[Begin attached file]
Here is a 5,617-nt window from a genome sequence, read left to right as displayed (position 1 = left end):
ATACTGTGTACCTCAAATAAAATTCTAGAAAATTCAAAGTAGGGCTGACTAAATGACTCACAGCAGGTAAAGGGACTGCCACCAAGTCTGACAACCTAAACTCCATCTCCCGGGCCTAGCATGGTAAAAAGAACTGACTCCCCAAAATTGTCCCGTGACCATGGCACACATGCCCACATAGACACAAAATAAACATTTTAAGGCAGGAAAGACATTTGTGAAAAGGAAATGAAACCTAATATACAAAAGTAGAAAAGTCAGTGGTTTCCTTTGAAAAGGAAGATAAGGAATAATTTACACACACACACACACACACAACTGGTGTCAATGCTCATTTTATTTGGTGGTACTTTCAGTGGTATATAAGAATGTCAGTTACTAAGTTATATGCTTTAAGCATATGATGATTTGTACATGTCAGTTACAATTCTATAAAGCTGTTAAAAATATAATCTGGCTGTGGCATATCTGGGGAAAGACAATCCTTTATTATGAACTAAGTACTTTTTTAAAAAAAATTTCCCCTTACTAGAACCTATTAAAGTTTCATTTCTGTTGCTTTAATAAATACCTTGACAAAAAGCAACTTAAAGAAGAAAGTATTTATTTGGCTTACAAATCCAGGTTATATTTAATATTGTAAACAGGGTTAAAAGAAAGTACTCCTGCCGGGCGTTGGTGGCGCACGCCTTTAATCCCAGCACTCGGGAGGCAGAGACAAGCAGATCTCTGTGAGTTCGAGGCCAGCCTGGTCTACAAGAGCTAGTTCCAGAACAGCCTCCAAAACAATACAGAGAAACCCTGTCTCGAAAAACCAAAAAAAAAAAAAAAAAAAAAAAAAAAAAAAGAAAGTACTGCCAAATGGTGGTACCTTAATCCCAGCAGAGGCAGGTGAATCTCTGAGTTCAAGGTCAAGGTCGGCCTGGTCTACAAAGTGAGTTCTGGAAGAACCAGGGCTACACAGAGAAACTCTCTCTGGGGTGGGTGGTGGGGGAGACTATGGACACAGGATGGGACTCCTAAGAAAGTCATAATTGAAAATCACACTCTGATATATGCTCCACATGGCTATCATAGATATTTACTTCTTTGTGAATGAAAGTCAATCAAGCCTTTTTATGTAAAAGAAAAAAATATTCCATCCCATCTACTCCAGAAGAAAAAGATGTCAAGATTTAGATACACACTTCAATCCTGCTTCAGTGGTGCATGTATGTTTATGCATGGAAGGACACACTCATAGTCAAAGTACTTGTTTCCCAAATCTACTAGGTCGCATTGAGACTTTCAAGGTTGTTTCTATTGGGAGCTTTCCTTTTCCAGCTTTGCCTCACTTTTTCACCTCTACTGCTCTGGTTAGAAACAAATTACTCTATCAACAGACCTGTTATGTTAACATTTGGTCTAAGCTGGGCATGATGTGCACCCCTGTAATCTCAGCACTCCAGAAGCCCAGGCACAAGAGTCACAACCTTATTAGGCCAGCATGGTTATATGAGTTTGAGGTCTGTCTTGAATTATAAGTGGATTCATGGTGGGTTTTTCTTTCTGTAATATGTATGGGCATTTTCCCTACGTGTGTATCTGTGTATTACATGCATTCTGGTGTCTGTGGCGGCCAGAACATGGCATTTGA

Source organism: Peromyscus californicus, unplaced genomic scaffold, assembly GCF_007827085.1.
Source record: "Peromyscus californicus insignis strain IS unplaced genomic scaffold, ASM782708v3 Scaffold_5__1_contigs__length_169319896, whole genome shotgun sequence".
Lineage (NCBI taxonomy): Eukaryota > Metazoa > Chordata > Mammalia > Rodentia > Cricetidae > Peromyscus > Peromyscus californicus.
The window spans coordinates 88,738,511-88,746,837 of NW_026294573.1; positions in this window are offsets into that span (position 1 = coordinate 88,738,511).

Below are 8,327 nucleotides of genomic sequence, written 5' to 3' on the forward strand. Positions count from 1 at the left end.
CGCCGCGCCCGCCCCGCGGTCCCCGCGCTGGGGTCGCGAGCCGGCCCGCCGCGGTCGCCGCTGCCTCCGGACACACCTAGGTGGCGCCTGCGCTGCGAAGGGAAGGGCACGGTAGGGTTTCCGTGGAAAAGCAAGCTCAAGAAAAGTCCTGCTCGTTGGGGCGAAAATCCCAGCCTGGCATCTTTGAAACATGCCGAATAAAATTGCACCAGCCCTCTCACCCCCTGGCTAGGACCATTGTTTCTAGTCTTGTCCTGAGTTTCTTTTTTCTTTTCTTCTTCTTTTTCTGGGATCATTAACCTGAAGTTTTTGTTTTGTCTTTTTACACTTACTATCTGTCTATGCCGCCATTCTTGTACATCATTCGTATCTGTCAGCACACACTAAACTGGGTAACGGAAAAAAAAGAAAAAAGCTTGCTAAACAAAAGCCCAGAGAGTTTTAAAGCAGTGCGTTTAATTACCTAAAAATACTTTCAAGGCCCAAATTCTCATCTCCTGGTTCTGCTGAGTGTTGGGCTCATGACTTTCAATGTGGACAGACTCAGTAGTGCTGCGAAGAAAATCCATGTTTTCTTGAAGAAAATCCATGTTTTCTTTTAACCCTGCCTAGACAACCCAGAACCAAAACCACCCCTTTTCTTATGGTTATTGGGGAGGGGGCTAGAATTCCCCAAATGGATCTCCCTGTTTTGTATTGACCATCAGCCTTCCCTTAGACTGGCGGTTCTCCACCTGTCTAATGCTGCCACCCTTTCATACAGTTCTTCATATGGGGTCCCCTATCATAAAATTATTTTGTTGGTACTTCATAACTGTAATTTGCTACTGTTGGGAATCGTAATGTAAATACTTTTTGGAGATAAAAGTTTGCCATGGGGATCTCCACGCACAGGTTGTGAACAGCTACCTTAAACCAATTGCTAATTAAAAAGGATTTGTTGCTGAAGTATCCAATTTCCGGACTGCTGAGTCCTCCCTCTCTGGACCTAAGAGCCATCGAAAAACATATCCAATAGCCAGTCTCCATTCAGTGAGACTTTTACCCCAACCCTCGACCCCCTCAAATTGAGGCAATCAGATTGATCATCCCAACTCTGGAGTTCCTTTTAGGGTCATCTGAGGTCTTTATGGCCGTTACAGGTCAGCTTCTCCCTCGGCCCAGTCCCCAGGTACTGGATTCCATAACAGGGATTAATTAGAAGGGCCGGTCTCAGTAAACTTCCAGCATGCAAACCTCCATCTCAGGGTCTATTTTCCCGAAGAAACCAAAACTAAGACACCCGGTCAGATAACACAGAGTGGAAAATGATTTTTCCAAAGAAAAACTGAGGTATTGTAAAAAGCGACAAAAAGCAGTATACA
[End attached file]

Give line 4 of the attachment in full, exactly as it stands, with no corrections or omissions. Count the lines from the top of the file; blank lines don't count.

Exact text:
Source record: "Peromyscus californicus insignis strain IS unplaced genomic scaffold, ASM782708v3 Scaffold_5__1_contigs__length_169319896, whole genome shotgun sequence".